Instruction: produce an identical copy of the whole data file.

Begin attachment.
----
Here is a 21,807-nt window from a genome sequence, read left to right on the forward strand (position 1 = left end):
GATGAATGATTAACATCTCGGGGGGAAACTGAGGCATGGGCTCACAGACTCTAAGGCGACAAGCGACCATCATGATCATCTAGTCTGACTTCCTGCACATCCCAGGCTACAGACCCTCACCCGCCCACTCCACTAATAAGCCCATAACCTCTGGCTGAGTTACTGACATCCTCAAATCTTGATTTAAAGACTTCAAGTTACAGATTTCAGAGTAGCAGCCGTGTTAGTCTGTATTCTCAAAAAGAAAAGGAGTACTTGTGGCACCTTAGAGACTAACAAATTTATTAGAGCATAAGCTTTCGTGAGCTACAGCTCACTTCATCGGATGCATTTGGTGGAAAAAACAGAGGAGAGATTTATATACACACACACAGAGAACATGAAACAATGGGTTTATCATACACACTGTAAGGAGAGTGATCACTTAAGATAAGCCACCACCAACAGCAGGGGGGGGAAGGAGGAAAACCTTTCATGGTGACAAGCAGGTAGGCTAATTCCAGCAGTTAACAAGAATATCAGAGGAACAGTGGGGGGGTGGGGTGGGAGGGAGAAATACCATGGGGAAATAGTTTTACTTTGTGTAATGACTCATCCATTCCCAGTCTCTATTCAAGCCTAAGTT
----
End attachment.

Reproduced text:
Here is a 21,807-nt window from a genome sequence, read left to right on the forward strand (position 1 = left end):
GATGAATGATTAACATCTCGGGGGGAAACTGAGGCATGGGCTCACAGACTCTAAGGCGACAAGCGACCATCATGATCATCTAGTCTGACTTCCTGCACATCCCAGGCTACAGACCCTCACCCGCCCACTCCACTAATAAGCCCATAACCTCTGGCTGAGTTACTGACATCCTCAAATCTTGATTTAAAGACTTCAAGTTACAGATTTCAGAGTAGCAGCCGTGTTAGTCTGTATTCTCAAAAAGAAAAGGAGTACTTGTGGCACCTTAGAGACTAACAAATTTATTAGAGCATAAGCTTTCGTGAGCTACAGCTCACTTCATCGGATGCATTTGGTGGAAAAAACAGAGGAGAGATTTATATACACACACACAGAGAACATGAAACAATGGGTTTATCATACACACTGTAAGGAGAGTGATCACTTAAGATAAGCCACCACCAACAGCAGGGGGGGGAAGGAGGAAAACCTTTCATGGTGACAAGCAGGTAGGCTAATTCCAGCAGTTAACAAGAATATCAGAGGAACAGTGGGGGGGTGGGGTGGGAGGGAGAAATACCATGGGGAAATAGTTTTACTTTGTGTAATGACTCATCCATTCCCAGTCTCTATTCAAGCCTAAGTT